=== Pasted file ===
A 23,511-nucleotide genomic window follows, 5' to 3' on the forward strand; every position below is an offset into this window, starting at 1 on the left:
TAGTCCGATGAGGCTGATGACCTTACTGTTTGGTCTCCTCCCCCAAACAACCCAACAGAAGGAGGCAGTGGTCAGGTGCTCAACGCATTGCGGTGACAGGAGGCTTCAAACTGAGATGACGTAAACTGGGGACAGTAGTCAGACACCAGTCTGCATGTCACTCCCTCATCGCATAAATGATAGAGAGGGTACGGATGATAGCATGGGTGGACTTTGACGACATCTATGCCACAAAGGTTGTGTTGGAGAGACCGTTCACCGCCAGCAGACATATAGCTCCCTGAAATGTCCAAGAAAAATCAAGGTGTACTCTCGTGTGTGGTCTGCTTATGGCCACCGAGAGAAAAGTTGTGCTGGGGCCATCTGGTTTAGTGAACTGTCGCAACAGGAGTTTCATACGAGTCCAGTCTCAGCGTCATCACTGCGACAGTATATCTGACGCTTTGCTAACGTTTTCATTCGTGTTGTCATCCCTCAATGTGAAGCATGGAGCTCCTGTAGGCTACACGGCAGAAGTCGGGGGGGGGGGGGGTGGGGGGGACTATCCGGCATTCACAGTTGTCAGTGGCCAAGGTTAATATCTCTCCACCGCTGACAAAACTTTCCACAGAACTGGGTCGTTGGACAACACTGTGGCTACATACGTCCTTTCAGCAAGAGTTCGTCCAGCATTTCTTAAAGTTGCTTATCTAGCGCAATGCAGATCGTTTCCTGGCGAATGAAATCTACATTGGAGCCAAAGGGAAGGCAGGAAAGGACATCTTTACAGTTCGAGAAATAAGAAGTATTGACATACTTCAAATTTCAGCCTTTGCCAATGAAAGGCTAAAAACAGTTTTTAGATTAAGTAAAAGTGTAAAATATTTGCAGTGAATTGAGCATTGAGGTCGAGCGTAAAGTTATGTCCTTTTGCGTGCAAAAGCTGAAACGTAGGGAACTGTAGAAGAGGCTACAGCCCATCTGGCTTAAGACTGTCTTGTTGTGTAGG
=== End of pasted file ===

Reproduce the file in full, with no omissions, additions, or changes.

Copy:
A 23,511-nucleotide genomic window follows, 5' to 3' on the forward strand; every position below is an offset into this window, starting at 1 on the left:
TAGTCCGATGAGGCTGATGACCTTACTGTTTGGTCTCCTCCCCCAAACAACCCAACAGAAGGAGGCAGTGGTCAGGTGCTCAACGCATTGCGGTGACAGGAGGCTTCAAACTGAGATGACGTAAACTGGGGACAGTAGTCAGACACCAGTCTGCATGTCACTCCCTCATCGCATAAATGATAGAGAGGGTACGGATGATAGCATGGGTGGACTTTGACGACATCTATGCCACAAAGGTTGTGTTGGAGAGACCGTTCACCGCCAGCAGACATATAGCTCCCTGAAATGTCCAAGAAAAATCAAGGTGTACTCTCGTGTGTGGTCTGCTTATGGCCACCGAGAGAAAAGTTGTGCTGGGGCCATCTGGTTTAGTGAACTGTCGCAACAGGAGTTTCATACGAGTCCAGTCTCAGCGTCATCACTGCGACAGTATATCTGACGCTTTGCTAACGTTTTCATTCGTGTTGTCATCCCTCAATGTGAAGCATGGAGCTCCTGTAGGCTACACGGCAGAAGTCGGGGGGGGGGGGGGTGGGGGGGACTATCCGGCATTCACAGTTGTCAGTGGCCAAGGTTAATATCTCTCCACCGCTGACAAAACTTTCCACAGAACTGGGTCGTTGGACAACACTGTGGCTACATACGTCCTTTCAGCAAGAGTTCGTCCAGCATTTCTTAAAGTTGCTTATCTAGCGCAATGCAGATCGTTTCCTGGCGAATGAAATCTACATTGGAGCCAAAGGGAAGGCAGGAAAGGACATCTTTACAGTTCGAGAAATAAGAAGTATTGACATACTTCAAATTTCAGCCTTTGCCAATGAAAGGCTAAAAACAGTTTTTAGATTAAGTAAAAGTGTAAAATATTTGCAGTGAATTGAGCATTGAGGTCGAGCGTAAAGTTATGTCCTTTTGCGTGCAAAAGCTGAAACGTAGGGAACTGTAGAAGAGGCTACAGCCCATCTGGCTTAAGACTGTCTTGTTGTGTAGG